Dr Dan Ouellette: The New ERS/ATS Guidelines Provide Information on Biologic Agents

Updating guidelines requires having sufficient information on the elements that are your focus, noted Dan Ouellette, MD, MS, FCCP, senior staff physician and director of the Respiratory Ward at Henry Ford Hospital.

Updating guidelines requires having sufficient information on the elements that are your focus. The new European Respiratory Society (ERS)/American Thoracic Society (ATS) guidelines, for example, include recently developed biologic agents, noted Dan Ouellette, MD, MS, FCCP, senior staff physician and director of the Respiratory Ward at Henry Ford Hospital and associate professor of medicine at Wayne State University School of Medicine.

Transcript

What guidelines are most important among the new ones from the European Respiratory Society and the American Thoracic Society?

I think that there are elements in the new European Respiratory Society/American Thoracic Society [ATS] guideline that will be of great interest. When a society, when a group develops a guideline, the process takes a while. And when you pick the elements that you're focusing your guideline upon, we choose elements for which we have sufficient information to be able to address a question.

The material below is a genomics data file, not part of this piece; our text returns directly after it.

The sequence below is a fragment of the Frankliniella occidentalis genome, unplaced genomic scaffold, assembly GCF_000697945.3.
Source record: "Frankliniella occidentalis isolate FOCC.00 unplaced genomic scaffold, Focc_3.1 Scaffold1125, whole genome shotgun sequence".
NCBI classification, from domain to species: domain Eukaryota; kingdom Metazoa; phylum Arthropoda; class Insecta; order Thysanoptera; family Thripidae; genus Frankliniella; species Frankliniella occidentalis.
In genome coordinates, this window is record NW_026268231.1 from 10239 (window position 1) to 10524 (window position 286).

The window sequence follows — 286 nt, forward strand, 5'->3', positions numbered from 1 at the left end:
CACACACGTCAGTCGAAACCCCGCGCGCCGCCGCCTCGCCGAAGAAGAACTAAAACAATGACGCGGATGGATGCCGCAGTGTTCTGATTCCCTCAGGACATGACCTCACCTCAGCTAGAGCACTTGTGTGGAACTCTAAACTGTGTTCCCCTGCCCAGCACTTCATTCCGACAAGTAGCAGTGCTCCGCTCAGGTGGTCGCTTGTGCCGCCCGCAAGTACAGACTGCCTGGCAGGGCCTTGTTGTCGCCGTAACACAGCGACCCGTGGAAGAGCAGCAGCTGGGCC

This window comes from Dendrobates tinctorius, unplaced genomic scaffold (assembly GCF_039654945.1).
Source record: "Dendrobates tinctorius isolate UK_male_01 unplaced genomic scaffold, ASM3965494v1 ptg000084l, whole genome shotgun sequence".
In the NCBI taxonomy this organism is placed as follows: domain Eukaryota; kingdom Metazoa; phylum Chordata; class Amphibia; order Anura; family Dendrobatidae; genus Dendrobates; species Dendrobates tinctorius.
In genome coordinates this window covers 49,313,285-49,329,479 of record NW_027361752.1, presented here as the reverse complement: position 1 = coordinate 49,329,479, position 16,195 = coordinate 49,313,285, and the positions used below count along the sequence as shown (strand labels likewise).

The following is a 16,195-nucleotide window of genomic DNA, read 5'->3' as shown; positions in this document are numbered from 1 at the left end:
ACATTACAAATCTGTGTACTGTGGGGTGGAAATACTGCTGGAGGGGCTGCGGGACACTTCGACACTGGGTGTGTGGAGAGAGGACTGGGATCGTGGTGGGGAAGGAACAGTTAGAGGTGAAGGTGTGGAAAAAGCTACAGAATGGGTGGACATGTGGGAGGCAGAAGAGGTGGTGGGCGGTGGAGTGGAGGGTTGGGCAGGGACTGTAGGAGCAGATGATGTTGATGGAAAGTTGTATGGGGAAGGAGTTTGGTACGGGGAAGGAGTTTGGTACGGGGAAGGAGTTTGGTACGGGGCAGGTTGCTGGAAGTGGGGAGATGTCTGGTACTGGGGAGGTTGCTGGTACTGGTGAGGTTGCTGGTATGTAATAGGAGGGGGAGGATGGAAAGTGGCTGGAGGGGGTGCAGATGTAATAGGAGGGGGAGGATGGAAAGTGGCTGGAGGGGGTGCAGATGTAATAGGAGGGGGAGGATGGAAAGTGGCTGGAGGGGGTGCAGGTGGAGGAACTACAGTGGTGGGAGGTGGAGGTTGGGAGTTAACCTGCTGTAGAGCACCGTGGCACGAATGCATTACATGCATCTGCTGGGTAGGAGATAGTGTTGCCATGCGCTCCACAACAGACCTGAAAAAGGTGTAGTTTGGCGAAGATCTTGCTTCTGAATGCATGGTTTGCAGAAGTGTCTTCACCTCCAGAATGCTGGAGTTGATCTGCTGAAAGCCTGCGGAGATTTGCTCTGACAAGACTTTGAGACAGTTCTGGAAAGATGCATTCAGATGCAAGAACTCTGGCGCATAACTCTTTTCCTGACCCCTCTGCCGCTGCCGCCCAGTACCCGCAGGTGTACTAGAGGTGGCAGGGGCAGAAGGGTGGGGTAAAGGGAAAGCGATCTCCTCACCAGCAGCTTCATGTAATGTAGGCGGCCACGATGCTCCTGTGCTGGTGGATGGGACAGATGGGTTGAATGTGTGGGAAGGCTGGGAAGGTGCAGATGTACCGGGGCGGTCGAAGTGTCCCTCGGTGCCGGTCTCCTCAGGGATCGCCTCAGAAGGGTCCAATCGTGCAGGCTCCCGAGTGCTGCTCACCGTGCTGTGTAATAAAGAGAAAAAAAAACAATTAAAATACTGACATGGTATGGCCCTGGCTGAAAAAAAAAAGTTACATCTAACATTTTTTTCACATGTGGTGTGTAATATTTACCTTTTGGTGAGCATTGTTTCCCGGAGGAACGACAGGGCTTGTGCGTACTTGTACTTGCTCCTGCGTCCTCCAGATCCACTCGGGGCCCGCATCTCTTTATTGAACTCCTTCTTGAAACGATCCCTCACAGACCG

And both the GINA [Global Initiative for Asthma] guidelines and the guidelines that are being developed by the National Institutes of Health in the United States, which should be published later this year, answer questions that are very common and important. But there are new technologies, new treatments that are developing, which neither of those guidelines has really been able to address just because of the novelty of the information and the fact that this is emerging research.

And the gap that the European Respiratory Society guideline and the ATS guideline—the combined society guideline—the gap that that fills is providing information about these biologic agents that have been recently developed and are emerging. And in this guideline, contrary to the others, they're actually recommendations about use.

So, I think this will be an exciting guideline, because it fills a gap and it gives clinicians guidance about how to use these new agents that are being developed.